Wyoming is home to many lakes that are all unique in their own way. However, there’s one lake in Wyoming that is like no other lake in the world. It not only has one unique feature, but two.
Isa Lake is located in Yellowstone National Park. It lies halfway between Old Faithful and West Thumb Geyser Basin on Grand Loop Road.
The lake was first discovered by Hiram M. Chittenden in 1891. He ran across this lake while exploring the best routes between Old Faithful and West Thumb.
Chittenden named the lake after a woman from Cincinnati. Her name was Miss Isabel Jelke. It's not known who she was or why the lake was named after her.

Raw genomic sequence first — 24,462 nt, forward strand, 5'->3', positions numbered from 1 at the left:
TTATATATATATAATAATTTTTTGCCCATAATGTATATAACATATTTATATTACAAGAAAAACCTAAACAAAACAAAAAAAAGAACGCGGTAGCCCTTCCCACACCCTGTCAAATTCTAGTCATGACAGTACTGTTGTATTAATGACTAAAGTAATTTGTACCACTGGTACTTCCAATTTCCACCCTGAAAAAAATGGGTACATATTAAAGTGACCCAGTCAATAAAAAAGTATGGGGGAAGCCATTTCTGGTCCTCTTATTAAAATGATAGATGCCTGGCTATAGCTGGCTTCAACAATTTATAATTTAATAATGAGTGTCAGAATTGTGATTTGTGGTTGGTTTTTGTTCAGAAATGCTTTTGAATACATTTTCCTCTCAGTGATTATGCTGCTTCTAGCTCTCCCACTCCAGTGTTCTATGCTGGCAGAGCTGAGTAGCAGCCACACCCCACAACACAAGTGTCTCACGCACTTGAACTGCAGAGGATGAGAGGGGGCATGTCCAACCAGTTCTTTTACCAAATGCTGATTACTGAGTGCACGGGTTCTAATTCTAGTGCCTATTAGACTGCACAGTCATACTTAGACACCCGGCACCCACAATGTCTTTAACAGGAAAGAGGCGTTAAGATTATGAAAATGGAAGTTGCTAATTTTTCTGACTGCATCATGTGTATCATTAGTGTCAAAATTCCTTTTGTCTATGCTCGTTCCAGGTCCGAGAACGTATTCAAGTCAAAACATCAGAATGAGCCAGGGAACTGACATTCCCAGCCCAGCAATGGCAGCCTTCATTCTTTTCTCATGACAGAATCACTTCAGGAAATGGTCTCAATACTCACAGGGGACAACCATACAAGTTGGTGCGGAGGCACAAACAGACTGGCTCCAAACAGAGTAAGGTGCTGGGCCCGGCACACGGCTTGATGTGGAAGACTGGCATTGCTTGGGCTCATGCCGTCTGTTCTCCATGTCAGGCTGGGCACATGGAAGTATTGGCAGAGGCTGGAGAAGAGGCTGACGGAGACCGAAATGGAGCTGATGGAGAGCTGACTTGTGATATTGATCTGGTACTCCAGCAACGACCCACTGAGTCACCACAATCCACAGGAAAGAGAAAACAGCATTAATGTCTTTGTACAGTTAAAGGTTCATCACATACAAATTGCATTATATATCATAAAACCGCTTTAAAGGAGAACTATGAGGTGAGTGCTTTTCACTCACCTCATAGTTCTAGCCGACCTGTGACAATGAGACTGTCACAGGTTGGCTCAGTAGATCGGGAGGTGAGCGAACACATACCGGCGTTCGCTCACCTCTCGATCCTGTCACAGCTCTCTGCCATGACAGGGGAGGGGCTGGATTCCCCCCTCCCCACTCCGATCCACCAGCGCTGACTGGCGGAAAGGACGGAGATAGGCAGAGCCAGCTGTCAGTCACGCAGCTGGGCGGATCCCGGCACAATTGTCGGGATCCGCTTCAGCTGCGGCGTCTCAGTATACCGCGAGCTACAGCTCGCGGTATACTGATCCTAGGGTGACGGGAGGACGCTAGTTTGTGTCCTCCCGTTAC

The lake actually straddles the Continental Divide at Craig Pass. The only way to distinguish the Continental Divide from other mountain ridges is by the water flow which is what makes Isa Lake so special.
As is the case with most lakes in Wyoming, the mountain snow melts and the runoff fills up this small narrow lake causing something very unusual to happen.
It causes the lake to drain in a very unique way. Isa Lake is the only natural lake in the world that drains into two different oceans.
The western end of the lake flows to the Atlantic via the Firehole River, to the Missouri and Mississippi Rivers and then on to the Gulf of Mexico. The east end runs into Shoshone Lake, on to Lewis, Snake, and Columbia Rivers and on to the Pacific.
Not only is Isa Lake the only natural lake in the world that drains to two oceans but it also has another unique feature. It drains backwards since the Atlantic Ocean is actually east of the lake and the Pacific Ocean is to the west.